This problem is not just confined to LetsEncrypt, although they are by far the most common CA that phishing sites are using now. In the example below, the website is pretending to be Apple.com so that it can steal your Apple login credentials:

At the time of writing (March 28th at 1am Pacific Time) this site was not listed in the Google Safe Browsing list and Chrome was showing it as “Secure”. In this case the certificate was issued by Comodo.

Even if a CA revokes a certificate, Chrome still shows it as “Valid” and “Secure”.

Let’s take a look at the Comodo certificate in the above example. First we go to ‘Dev Tools’ in Chrome and open the ‘Security’ tab:

As you can see the Security Overview says the page is “secure”. Now let’s click on “View certificate”:

It turns out that this certificate has been “revoked”. What that means is that Comodo, the CA in this case, realized that the certificate belongs to a malicious website after they issued it and they decided to mark it as invalid.

Because Chrome does not check certificate revocation lists in real-time, it shows the certificate as valid in the location bar and the site as “Secure”. Chrome is unaware that Comodo has revoked the certificate after Comodo realized they should not have issued it in the first place.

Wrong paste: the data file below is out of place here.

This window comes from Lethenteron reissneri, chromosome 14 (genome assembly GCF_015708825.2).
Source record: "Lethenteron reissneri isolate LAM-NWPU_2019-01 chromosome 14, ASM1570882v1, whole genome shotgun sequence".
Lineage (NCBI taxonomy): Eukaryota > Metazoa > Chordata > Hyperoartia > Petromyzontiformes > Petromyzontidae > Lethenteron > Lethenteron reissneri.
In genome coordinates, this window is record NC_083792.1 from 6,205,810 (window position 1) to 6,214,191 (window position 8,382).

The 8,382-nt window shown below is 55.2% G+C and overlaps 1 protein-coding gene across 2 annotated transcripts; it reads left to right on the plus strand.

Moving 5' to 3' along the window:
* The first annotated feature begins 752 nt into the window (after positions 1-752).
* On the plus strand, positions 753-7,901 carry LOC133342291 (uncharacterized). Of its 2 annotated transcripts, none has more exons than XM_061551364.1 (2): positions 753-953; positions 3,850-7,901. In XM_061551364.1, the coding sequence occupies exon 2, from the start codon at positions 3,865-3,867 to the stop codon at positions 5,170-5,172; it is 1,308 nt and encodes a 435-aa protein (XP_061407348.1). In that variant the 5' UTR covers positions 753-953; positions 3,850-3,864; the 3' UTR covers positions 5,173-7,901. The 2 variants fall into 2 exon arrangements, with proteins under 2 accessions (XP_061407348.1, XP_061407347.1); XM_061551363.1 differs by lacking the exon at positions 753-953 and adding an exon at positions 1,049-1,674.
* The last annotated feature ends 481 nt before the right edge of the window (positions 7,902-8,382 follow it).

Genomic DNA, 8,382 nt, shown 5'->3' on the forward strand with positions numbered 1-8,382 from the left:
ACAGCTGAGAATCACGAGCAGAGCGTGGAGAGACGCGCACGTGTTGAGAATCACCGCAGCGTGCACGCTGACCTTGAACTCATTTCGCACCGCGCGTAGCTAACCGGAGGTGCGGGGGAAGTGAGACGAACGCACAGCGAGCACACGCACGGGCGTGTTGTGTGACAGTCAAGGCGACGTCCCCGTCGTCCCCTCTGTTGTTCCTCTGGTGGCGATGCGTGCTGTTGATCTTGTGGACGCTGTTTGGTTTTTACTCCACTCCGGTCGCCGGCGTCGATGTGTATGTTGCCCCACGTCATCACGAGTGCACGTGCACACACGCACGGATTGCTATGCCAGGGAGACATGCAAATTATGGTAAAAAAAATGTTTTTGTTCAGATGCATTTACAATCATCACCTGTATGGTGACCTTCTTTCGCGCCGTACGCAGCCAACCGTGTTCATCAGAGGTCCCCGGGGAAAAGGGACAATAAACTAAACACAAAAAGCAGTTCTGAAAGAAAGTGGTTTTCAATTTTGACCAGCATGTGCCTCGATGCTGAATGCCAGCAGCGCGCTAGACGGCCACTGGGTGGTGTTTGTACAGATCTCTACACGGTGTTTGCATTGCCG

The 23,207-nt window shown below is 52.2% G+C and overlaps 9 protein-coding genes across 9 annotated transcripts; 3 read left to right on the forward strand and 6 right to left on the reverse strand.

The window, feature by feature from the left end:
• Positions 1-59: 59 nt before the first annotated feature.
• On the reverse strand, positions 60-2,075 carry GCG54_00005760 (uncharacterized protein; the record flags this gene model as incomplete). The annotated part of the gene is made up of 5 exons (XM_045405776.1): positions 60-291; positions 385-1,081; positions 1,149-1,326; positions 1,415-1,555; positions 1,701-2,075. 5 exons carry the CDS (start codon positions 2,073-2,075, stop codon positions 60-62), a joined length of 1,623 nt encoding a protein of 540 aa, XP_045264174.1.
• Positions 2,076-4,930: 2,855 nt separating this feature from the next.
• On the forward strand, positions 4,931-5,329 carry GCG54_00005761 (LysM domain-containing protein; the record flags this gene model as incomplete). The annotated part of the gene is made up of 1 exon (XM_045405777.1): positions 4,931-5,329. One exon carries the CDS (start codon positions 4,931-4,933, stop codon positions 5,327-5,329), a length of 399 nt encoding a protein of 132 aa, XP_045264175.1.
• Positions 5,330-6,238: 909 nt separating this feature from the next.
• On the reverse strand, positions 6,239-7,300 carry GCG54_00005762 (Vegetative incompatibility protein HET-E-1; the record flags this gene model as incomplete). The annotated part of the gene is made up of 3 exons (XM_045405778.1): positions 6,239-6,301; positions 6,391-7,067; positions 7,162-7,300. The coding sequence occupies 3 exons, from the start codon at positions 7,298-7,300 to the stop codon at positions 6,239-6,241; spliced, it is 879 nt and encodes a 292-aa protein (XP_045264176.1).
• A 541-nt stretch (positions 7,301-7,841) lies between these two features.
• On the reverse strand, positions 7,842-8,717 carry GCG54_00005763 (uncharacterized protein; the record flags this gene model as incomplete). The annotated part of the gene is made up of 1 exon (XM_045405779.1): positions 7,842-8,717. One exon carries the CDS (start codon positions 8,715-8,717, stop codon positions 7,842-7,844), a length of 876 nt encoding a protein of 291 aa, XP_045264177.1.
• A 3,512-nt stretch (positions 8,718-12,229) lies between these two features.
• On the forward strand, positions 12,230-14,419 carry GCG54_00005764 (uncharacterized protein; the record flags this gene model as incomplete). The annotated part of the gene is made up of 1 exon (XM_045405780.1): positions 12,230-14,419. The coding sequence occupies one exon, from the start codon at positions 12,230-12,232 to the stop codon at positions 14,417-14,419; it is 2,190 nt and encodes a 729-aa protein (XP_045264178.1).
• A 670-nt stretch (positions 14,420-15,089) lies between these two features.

You can’t rely on Chrome’s malicious site warnings from the Google Safe Browsing List

To do the research for this post, we used a service called Censys.io to look up certificates for websites that match specific patterns. Then we found other domains that are using the same certificates. Domains that share certificates are often related and may have the same owner.

The following is a graphic that shows a number of phishing domains we found in our research that are sharing certificates. In the graphic below, domains that are marked as malicious by Chrome are in red. The rest are green. The lines link domains that share SSL certificates.


As you can see the domains in this list are pretending to be either google.com or microsoft.com. Click the graphic for a larger view. Some of them are listed as malicious by Google’s Chrome browser. Most of them are not listed as malicious.